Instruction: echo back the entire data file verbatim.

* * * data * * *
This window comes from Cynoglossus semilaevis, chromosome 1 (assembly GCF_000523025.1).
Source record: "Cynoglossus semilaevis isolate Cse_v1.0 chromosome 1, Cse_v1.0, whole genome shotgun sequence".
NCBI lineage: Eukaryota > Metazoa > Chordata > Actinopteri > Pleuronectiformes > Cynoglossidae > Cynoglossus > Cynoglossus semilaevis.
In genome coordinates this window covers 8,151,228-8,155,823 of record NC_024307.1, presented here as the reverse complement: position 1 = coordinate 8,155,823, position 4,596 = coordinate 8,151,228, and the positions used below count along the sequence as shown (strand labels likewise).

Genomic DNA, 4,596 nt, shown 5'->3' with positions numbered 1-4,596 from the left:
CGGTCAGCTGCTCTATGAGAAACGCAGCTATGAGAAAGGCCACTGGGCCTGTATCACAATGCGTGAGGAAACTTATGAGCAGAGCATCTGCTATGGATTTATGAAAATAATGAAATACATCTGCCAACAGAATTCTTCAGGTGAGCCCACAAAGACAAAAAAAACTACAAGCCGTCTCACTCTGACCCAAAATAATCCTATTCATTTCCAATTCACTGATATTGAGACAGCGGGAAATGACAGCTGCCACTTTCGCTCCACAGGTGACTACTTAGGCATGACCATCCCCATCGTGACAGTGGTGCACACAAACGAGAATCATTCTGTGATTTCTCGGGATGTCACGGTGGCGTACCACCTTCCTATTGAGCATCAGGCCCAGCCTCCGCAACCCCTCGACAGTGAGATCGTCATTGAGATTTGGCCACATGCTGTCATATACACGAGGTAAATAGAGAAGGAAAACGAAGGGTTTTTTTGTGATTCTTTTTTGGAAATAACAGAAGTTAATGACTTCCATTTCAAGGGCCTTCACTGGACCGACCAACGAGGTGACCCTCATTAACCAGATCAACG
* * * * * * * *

This window comes from Cynoglossus semilaevis, chromosome 1 (assembly GCF_000523025.1).
Source record: "Cynoglossus semilaevis isolate Cse_v1.0 chromosome 1, Cse_v1.0, whole genome shotgun sequence".
NCBI lineage: Eukaryota > Metazoa > Chordata > Actinopteri > Pleuronectiformes > Cynoglossidae > Cynoglossus > Cynoglossus semilaevis.
In genome coordinates this window covers 8,151,228-8,155,823 of record NC_024307.1, presented here as the reverse complement: position 1 = coordinate 8,155,823, position 4,596 = coordinate 8,151,228, and the positions used below count along the sequence as shown (strand labels likewise).

Genomic DNA, 4,596 nt, shown 5'->3' with positions numbered 1-4,596 from the left:
CGGTCAGCTGCTCTATGAGAAACGCAGCTATGAGAAAGGCCACTGGGCCTGTATCACAATGCGTGAGGAAACTTATGAGCAGAGCATCTGCTATGGATTTATGAAAATAATGAAATACATCTGCCAACAGAATTCTTCAGGTGAGCCCACAAAGACAAAAAAAACTACAAGCCGTCTCACTCTGACCCAAAATAATCCTATTCATTTCCAATTCACTGATATTGAGACAGCGGGAAATGACAGCTGCCACTTTCGCTCCACAGGTGACTACTTAGGCATGACCATCCCCATCGTGACAGTGGTGCACACAAACGAGAATCATTCTGTGATTTCTCGGGATGTCACGGTGGCGTACCACCTTCCTATTGAGCATCAGGCCCAGCCTCCGCAACCCCTCGACAGTGAGATCGTCATTGAGATTTGGCCACATGCTGTCATATACACGAGGTAAATAGAGAAGGAAAACGAAGGGTTTTTTTGTGATTCTTTTTTGGAAATAACAGAAGTTAATGACTTCCATTTCAAGGGCCTTCACTGGACCGACCAACGAGGTGACCCTCATTAACCAGATCAACG